How to Introduce Religion to Older Kids

Exposing older kids to religion can be both exciting and bonding. Because young adults are in a phase of their developmental stages where they’re curious about themselves and the world around them, introducing older children to religion can mean the ability to help shape a belief system and/or encourage independence.

For many, especially those who have not been raised with religion, experimenting with religious belief systems can set a child up for not only hope but an internal set of values. Imperative to self-identity, religious affiliations can change the tone of a person’s life. For this reason, before talking to an older child about religion, there are things to consider.

What if their mind’s already made up?

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Some kids have already been exposed to organized religion. A Catholic, at age fourteen or so, goes through the sacrament of confirmation. It is at this time when the young adult is given a confirmation gift and makes a public commitment to the Catholic church. For teenagers like this, the best way to support them is to celebrate with them their chosen faith, regardless of your own.

What about a young adult with no religious experience or background?

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For other older children who might not have had exposure to formal religion until they find themselves enrolled at a private Christian college or through peers at school, the conversation will be different. Where they first enrolled wondering if colleges run background checks on students or even worrying that they wouldn’t get accepted because of a lack of religion, they might now be more curious. Young adults in a situation like this could also be exposed to religion for the first time through mandatory courses or even Thanksgiving breaks with their peers and their families.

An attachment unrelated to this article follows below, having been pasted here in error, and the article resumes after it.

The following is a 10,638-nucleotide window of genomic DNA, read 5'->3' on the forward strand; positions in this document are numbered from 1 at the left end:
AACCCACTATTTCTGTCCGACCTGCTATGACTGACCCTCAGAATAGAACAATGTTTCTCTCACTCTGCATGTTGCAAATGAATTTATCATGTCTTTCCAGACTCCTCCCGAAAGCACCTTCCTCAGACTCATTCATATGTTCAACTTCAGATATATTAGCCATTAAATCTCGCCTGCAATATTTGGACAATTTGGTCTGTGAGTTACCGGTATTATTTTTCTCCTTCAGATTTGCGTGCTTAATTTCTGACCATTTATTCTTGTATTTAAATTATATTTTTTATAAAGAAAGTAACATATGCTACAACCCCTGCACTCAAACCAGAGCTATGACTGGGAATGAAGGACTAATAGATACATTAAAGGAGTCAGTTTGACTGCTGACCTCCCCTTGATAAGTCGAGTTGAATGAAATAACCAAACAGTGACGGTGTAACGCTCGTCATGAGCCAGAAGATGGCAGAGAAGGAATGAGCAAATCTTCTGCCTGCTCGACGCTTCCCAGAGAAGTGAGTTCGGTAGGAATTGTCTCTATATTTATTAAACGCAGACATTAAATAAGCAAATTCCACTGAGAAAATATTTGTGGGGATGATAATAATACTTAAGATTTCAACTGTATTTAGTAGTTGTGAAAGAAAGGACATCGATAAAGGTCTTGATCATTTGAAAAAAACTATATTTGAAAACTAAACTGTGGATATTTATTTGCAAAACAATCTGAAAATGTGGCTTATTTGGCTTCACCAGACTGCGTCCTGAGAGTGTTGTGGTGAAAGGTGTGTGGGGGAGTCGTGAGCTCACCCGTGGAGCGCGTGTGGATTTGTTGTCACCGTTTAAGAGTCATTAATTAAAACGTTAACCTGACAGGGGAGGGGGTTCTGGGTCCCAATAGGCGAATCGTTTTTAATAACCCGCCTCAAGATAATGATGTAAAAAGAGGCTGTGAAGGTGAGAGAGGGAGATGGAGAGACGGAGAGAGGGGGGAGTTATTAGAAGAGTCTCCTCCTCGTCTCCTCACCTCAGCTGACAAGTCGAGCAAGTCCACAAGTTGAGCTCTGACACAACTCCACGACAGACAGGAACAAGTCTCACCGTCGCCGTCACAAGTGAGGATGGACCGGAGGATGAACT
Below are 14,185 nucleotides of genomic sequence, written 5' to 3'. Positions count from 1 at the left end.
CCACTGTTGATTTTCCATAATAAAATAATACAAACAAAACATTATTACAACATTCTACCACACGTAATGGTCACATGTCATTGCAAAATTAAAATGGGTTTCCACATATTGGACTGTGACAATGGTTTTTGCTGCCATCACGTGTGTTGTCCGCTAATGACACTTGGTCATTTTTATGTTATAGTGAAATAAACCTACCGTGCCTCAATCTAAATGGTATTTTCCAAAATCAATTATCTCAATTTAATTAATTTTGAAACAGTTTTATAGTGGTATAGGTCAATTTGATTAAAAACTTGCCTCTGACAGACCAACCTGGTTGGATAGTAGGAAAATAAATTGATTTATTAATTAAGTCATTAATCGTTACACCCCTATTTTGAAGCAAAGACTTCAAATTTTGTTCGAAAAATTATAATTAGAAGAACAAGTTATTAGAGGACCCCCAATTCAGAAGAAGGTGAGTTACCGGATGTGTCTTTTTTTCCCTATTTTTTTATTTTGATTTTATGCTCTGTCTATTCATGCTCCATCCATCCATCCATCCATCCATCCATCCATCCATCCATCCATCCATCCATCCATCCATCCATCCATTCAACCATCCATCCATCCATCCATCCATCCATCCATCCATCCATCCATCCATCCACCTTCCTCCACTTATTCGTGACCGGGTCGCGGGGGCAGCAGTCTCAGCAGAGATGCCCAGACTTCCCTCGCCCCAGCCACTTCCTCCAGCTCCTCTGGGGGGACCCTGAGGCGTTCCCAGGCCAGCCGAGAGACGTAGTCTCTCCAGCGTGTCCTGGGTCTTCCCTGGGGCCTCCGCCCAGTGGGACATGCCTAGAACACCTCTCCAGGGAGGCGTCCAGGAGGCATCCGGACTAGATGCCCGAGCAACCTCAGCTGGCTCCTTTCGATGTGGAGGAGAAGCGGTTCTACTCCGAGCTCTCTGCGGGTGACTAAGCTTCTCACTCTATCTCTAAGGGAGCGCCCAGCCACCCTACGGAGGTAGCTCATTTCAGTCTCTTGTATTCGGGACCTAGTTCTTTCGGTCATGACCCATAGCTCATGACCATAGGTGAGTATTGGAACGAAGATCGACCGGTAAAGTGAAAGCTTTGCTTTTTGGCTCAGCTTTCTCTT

If the young adult you care about comes to you with questions, the best thing you can do is encourage them to experiment. Be a listening ear but not pushy. Share your own experiences, but don’t push those on them. Religion is a personal thing, and what works for you might not work for them. For some people, religion isn’t even important. But that doesn’t mean they have nothing they believe in. For an atheist, for example, while they have no formal affiliation or belief in God, it doesn’t mean they don’t have a higher power of some sort. The universe, science, or even self could be what they turn to when things get hard.

What if their views differ from my own?

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The best thing you can do for young adults curious about religion is to help them become exposed to all their options. For religious folk, think of this as a case of letting go and letting God direct. Anyone with real experience with young adults understands that the natural way to push a child against something is to push them toward it. In pushing your own rigid belief systems on a curious child, instead of letting them take a natural interest in your religion, you might find them no longer coming to you for advice about religion at all.

Older parents planning families could later run into particular changes as Generation Z continues to make big steps toward both diversity and independence. That is, just because you took your religious lead from your family, it doesn’t mean teens will do the same. As fiercely independent thinkers, this next generation will weigh their choices, including on religious beliefs, more than any before. With the internet and research at their disposal, too, they’re more inclined to make up their own minds and dismiss anything you try to push on them. For this reason, when talking to an older child about religion, it’s important to keep an open mind and allow them to come to their own conclusions. In doing this, you might even find that they come right back around to agree with you.